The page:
ABSTRACT: Research showed that source memory functioning declines with ageing. Evidence suggests that encoding visual stimuli with manual pointing in addition to visual observation can have a positive effect on spatial memory compared with visual observation only. The present study investigated whether pointing at picture locations during encoding would lead to better spatial source memory than naming (Experiment 1) and visual observation only (Experiment 2) in young and older adults. Experiment 3 investigated whether response modality during the test phase would influence spatial source memory performance. Experiments 1 and 2 supported the hypothesis that pointing during encoding led to better source memory for picture locations than naming or observation only. Young adults outperformed older adults on the source memory but not the item memory task in both Experiments 1 and 2. In Experiments 1 and 2, participants manually responded in the test phase. Experiment 3 showed that if participants had to verbally respond in the test phase, the positive effect of pointing compared with naming during encoding disappeared. The results suggest that pointing at picture locations during encoding can enhance spatial source memory in both young and older adults, but only if the response modality is congruent in the test phase.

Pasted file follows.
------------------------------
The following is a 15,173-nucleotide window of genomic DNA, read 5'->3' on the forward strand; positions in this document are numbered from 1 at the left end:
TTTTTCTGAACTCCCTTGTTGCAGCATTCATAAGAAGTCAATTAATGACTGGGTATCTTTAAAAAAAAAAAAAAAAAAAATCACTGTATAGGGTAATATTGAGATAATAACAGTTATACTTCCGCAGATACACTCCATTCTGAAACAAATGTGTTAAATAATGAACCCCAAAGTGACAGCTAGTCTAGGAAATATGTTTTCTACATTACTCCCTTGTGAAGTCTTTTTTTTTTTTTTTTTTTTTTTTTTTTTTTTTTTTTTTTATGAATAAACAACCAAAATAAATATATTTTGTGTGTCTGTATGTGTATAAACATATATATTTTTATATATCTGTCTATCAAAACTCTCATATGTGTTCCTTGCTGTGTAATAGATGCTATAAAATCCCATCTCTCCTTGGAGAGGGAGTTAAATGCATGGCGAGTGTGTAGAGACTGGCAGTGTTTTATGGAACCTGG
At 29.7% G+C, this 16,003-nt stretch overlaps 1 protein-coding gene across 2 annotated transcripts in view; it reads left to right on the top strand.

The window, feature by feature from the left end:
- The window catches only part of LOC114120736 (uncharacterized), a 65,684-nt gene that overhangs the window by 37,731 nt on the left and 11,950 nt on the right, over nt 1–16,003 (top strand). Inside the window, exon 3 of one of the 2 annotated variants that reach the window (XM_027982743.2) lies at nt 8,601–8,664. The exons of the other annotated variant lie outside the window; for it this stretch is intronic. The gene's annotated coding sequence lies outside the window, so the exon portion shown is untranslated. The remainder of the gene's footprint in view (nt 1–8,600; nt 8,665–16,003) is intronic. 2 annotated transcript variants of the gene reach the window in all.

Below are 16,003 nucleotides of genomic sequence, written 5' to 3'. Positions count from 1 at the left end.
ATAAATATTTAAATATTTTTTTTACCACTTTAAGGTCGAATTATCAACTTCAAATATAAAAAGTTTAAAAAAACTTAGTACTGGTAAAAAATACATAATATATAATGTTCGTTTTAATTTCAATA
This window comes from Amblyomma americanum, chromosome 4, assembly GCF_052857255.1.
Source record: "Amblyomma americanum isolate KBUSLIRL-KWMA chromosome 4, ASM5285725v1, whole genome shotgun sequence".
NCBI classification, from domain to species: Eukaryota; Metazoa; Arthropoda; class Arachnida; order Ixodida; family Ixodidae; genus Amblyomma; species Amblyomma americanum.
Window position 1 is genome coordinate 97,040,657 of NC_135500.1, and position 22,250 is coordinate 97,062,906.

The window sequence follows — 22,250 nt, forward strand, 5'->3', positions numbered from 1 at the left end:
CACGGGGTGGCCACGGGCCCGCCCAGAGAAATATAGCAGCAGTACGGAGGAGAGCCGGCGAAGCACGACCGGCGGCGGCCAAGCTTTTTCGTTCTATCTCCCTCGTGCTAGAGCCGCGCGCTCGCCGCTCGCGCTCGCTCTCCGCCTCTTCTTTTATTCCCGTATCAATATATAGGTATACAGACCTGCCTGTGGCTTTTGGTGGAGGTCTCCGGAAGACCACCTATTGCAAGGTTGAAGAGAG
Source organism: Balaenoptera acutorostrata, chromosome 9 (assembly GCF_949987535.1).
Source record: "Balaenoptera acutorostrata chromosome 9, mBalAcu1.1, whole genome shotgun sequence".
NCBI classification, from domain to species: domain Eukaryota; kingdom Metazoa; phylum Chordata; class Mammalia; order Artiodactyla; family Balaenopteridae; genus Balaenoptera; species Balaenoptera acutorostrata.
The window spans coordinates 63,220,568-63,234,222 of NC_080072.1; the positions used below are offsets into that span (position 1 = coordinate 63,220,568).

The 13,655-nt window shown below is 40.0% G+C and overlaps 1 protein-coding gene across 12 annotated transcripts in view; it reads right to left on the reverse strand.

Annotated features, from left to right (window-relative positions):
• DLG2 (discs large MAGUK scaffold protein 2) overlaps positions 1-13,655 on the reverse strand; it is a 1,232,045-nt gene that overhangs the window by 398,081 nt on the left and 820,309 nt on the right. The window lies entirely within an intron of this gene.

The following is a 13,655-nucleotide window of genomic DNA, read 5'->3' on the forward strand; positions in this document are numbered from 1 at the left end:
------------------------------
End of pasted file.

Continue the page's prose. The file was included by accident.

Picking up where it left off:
Memory 10/2015; DOI:10.1080/09658211.2015.1094492
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    ABSTRACT: In two experiments, subjects trained in data entry, typing one 4-digit number at a time. At training, subjects either typed the numbers immediately after they appeared (immediate) or typed the previous number from memory while viewing the next number (delayed). In Experiment 2 stimulus presentation time was limited and either nothing or a space (gap) was inserted between the second and third digits. In both experiments after training, all subjects completed a test with no gap and typed numbers immediately. Training with a memory load improved speed across training blocks (Experiment 1) and eliminated the decline in accuracy across training blocks (Experiment 2), thus serving as a cognitive antidote to performance decrements. An analysis of each keystroke revealed different underlying processes and strategies for the two training conditions, including when encoding took place. Chunking (in which the first and last two digits are treated separately) was more evident in the immediate than in the delayed condition and was exaggerated with a gap, even at test when there was no gap. These results suggest that such two-digit chunking is due to stimulus encoding and motor planning processes as well as memory, and those processes transferred from training to testing.